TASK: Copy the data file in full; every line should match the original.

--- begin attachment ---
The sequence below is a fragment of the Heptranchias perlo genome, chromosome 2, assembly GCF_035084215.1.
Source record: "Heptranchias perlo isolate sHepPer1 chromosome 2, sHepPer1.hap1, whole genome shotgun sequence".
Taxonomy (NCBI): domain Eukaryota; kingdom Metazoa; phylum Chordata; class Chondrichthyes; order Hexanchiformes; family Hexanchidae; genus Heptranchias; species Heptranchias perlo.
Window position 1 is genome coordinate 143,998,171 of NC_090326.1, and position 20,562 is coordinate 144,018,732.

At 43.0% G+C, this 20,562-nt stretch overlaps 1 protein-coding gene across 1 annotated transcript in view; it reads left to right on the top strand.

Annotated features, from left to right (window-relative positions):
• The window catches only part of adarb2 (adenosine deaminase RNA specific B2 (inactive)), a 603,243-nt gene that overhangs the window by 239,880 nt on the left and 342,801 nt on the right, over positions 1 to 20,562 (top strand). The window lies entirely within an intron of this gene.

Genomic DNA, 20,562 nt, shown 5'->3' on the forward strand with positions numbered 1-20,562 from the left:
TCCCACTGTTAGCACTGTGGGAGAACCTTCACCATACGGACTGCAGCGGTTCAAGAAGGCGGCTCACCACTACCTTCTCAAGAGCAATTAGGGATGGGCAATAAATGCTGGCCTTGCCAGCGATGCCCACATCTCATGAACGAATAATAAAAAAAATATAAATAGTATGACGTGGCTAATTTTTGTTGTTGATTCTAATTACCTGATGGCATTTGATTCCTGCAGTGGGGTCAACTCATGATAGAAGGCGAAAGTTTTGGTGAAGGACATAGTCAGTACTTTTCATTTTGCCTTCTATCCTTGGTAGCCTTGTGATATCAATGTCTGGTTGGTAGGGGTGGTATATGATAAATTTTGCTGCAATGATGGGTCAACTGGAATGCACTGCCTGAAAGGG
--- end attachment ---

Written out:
The sequence below is a fragment of the Heptranchias perlo genome, chromosome 2, assembly GCF_035084215.1.
Source record: "Heptranchias perlo isolate sHepPer1 chromosome 2, sHepPer1.hap1, whole genome shotgun sequence".
Taxonomy (NCBI): domain Eukaryota; kingdom Metazoa; phylum Chordata; class Chondrichthyes; order Hexanchiformes; family Hexanchidae; genus Heptranchias; species Heptranchias perlo.
Window position 1 is genome coordinate 143,998,171 of NC_090326.1, and position 20,562 is coordinate 144,018,732.

At 43.0% G+C, this 20,562-nt stretch overlaps 1 protein-coding gene across 1 annotated transcript in view; it reads left to right on the top strand.

Annotated features, from left to right (window-relative positions):
• The window catches only part of adarb2 (adenosine deaminase RNA specific B2 (inactive)), a 603,243-nt gene that overhangs the window by 239,880 nt on the left and 342,801 nt on the right, over positions 1 to 20,562 (top strand). The window lies entirely within an intron of this gene.

Genomic DNA, 20,562 nt, shown 5'->3' on the forward strand with positions numbered 1-20,562 from the left:
TCCCACTGTTAGCACTGTGGGAGAACCTTCACCATACGGACTGCAGCGGTTCAAGAAGGCGGCTCACCACTACCTTCTCAAGAGCAATTAGGGATGGGCAATAAATGCTGGCCTTGCCAGCGATGCCCACATCTCATGAACGAATAATAAAAAAAATATAAATAGTATGACGTGGCTAATTTTTGTTGTTGATTCTAATTACCTGATGGCATTTGATTCCTGCAGTGGGGTCAACTCATGATAGAAGGCGAAAGTTTTGGTGAAGGACATAGTCAGTACTTTTCATTTTGCCTTCTATCCTTGGTAGCCTTGTGATATCAATGTCTGGTTGGTAGGGGTGGTATATGATAAATTTTGCTGCAATGATGGGTCAACTGGAATGCACTGCCTGAAAGGG